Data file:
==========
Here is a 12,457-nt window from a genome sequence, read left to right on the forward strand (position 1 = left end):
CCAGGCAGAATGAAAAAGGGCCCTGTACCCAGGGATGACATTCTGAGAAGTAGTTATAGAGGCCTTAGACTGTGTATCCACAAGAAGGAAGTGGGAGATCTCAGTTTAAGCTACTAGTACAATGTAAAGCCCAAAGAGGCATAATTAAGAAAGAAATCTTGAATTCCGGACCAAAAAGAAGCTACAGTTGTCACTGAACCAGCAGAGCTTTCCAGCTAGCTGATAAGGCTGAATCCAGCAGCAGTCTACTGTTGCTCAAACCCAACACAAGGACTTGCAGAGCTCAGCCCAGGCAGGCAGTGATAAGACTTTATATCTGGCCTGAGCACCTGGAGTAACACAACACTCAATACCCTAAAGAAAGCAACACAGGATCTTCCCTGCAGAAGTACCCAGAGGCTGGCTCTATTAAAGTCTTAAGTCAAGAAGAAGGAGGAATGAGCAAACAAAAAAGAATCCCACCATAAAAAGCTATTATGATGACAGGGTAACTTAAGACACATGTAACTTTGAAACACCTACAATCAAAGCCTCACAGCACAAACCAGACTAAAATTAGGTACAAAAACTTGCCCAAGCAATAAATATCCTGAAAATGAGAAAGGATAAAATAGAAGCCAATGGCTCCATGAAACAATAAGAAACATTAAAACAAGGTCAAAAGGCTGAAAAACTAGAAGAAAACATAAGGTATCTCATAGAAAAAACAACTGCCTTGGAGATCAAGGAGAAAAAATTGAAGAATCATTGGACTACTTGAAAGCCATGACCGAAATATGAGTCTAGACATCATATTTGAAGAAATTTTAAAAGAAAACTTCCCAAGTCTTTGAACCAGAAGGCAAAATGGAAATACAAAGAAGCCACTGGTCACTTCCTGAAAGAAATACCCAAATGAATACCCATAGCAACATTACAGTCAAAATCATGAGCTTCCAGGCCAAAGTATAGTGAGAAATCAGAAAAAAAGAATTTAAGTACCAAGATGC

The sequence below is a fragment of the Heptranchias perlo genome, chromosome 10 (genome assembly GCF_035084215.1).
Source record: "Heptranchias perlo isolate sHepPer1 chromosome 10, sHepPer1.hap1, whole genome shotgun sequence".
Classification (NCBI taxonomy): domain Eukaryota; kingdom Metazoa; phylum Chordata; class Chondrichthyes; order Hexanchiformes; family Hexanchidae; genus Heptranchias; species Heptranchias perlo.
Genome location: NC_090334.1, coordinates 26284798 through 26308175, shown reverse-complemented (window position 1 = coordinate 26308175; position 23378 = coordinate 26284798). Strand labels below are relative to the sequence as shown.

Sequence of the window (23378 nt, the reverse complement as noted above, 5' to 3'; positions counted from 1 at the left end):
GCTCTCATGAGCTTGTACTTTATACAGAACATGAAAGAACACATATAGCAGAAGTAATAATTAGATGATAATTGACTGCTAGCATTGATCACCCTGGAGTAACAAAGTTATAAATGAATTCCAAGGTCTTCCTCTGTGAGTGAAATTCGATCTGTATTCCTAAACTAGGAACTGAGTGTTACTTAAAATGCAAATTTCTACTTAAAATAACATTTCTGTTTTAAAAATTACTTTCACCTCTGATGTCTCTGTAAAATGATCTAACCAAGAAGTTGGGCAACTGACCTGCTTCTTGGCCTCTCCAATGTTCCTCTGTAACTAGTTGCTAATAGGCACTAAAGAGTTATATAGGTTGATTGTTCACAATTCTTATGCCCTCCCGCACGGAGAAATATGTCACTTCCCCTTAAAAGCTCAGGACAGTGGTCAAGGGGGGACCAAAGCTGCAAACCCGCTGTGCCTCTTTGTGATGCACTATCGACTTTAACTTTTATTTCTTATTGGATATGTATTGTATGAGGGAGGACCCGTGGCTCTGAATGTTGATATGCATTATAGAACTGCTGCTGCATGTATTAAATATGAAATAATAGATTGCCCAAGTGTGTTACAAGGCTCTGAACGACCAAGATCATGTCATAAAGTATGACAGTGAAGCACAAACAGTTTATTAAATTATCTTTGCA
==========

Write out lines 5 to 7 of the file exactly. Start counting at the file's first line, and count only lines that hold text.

Classification (NCBI taxonomy): domain Eukaryota; kingdom Metazoa; phylum Chordata; class Chondrichthyes; order Hexanchiformes; family Hexanchidae; genus Heptranchias; species Heptranchias perlo.
Genome location: NC_090334.1, coordinates 26284798 through 26308175, shown reverse-complemented (window position 1 = coordinate 26308175; position 23378 = coordinate 26284798). Strand labels below are relative to the sequence as shown.

Sequence of the window (23378 nt, the reverse complement as noted above, 5' to 3'; positions counted from 1 at the left end):